As of Mon Jul 15 12:09:10 2024


Type:  XAS is the preferred TV (image display) server for AIPS.
Use:   XAS is started automatically by the procedures that run on your
       host machine when you start up AIPS.  It uses the basic X-Windows
       package to talk to the X-Window server on workstation in order to
       provide the functional equivalent of a TV-display device.  XAS
       has eight graphics overlay planes and one to 16 (usually 16)
       grey-scale channels.  On most workstations it uses "24-bit" or
       "true" color, in which XAS emulates the old IIS Model 70 in its
       ability to show multiple images at once (including 3-color
       images, hue-intensity, etc.)  XAS is slower in this mode but
       still plenty fast enough, so that this mode is the default.
       On a few workstations, XAS must run in pseudo-color mode, using
       199 grayscale levels or colors, though you can extend or reduce
       this.  If the workstation does not support TrueColor, XAS willl
       revert to pseeudo-color, or you may request that mode with an
       .Xdefaults parameter (see below).  You may control the number
       of gray-scale planes to some number < 16, with another of the
       .Xdefaults parameters.

       Unlike the older and less portable XVSS, XAS has no "button"
       widgets.  When AIPS and its tasks specify "press button ..", you
       instead press the key corresponding to that letter, e.g. press
       key "a" when asked to press "button A".  You can also use the X11
       function keys F3, F4, F5, and F6 for AIPS Buttons A, B, C, and D,
       respectively, but only on some computers.  To switch between
       full-sized and a smaller window (whose size you set with your
       window manager's tools), press the F2, F7, or keypad-plus keys.
       There are also 2 debug states which may be turned on and off by
       hitting the F8 and F9 keys.  The former shows the commands coming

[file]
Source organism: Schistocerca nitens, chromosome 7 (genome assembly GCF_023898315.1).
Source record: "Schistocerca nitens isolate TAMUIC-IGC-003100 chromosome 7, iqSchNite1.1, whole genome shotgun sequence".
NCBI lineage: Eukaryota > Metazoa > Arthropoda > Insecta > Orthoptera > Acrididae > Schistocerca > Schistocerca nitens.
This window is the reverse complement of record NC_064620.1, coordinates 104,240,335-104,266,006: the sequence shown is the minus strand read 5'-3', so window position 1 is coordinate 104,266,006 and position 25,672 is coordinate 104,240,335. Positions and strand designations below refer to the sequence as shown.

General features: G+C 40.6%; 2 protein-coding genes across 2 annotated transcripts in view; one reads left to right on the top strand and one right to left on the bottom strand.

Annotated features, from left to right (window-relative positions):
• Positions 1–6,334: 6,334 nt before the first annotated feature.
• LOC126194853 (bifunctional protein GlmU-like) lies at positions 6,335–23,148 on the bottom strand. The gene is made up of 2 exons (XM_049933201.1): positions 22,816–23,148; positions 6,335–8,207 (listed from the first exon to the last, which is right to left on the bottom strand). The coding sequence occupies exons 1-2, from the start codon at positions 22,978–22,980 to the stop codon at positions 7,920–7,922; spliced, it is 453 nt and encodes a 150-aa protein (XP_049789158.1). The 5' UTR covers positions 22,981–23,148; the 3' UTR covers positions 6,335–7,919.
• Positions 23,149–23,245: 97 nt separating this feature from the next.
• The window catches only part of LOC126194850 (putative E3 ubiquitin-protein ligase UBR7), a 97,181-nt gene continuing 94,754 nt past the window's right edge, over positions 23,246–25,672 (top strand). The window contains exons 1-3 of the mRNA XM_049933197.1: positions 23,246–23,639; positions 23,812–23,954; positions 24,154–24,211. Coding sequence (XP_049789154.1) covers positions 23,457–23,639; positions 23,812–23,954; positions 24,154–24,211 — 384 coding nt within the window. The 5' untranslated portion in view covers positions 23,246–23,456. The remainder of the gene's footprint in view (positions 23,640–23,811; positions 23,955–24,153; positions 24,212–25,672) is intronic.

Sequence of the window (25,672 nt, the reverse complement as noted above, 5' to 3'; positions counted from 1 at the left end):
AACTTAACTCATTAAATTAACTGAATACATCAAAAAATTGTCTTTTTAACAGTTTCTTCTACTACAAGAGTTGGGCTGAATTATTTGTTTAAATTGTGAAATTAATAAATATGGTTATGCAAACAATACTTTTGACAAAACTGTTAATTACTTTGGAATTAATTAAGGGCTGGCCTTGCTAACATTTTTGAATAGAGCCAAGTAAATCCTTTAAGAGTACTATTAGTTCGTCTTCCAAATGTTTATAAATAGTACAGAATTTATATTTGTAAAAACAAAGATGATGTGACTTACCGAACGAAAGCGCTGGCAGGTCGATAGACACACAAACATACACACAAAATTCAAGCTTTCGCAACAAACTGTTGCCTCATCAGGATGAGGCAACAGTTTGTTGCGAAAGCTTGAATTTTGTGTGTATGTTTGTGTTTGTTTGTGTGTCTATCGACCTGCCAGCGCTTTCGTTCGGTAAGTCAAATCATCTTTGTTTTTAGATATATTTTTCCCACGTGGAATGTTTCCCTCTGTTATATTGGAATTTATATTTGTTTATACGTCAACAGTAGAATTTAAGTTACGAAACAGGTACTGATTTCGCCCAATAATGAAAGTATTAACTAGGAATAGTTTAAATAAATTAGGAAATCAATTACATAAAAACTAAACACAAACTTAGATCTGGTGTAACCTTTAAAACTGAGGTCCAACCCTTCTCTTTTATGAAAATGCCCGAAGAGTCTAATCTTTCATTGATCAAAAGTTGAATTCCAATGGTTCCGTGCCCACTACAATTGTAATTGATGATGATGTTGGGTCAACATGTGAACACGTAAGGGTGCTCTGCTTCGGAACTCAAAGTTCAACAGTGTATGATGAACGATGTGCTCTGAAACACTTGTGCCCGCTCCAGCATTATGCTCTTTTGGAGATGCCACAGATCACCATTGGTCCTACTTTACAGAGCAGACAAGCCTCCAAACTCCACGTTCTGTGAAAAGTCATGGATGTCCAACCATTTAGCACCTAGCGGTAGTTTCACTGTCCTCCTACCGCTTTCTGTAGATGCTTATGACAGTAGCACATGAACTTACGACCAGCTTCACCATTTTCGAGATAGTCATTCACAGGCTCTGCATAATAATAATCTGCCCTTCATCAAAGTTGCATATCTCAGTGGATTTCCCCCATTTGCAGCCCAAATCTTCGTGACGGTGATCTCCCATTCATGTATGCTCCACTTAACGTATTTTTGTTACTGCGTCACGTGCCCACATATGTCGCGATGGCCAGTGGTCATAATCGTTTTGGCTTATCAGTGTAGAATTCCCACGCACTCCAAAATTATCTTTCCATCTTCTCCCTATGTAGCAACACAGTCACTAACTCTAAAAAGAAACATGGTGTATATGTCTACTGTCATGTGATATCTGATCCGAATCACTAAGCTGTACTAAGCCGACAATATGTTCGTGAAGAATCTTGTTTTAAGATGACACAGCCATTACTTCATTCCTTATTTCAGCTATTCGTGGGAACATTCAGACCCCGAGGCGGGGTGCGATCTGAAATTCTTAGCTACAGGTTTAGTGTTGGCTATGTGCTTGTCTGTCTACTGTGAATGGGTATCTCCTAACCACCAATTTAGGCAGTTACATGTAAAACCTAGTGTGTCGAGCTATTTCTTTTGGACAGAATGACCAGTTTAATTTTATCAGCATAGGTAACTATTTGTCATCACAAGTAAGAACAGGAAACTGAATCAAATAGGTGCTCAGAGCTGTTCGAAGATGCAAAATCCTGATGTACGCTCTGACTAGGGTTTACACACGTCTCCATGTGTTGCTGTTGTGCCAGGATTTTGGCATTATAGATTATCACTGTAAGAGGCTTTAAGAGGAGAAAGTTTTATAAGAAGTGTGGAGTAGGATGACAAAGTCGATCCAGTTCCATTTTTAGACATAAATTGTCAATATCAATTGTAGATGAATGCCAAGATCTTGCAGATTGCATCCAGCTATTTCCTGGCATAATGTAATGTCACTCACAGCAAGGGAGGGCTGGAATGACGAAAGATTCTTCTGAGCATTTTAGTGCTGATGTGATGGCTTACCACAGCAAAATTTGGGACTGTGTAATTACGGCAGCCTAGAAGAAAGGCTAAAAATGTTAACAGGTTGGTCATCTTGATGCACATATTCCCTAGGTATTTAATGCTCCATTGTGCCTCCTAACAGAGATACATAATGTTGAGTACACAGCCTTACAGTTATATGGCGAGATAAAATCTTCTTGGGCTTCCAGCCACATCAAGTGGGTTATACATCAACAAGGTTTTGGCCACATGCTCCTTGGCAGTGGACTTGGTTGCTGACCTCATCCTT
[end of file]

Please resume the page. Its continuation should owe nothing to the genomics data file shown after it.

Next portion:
from AIPS and friends, while the latter shows the window-manager
       interupts.  Finally, pressing the ESCAPE key with the mouse
       cursor in the XAS window will cause it to shut down cleanly.

       XAS has the ability to tell AIPS what its window size and other
       basic parameters are.  In fact, XAS now keeps the image catalog
       and TV parameter information inside itself.  As a consequence, a
       new XAS display is already initialized and TVINITs are normally
       not required.

       In the 31DEC24 version of AIPS, the verb STARTTV will restart the
       XAS (and message and Tektronix) servers if they have gone away for
       some reason.


       If you want to use the buffered I/O feature of XAS, you should
       define an environment variable AIPS_TV_BUFFERED to be "YES".  For
       bash, bourne, or korh shell users this can be done thus:


       and for c-shell or tcsh users:

             setenv AIPS_TV_BUFFERED "YES"

       This should be done *before* starting the XAS TV server, and
       ideally should be placed in your login (.login or .profile) file.
       Using buffered I/O can considerably improve performance when the
       X display is being projected across a slow link such as a modem.

       In your home directory, the X-Window Manager will usually read a
       file called .Xdefaults when it starts up.  It can be ordered to
       re-read it with the command
             xrdb -merge 
       where  refers to your home-directory .Xdefaults or to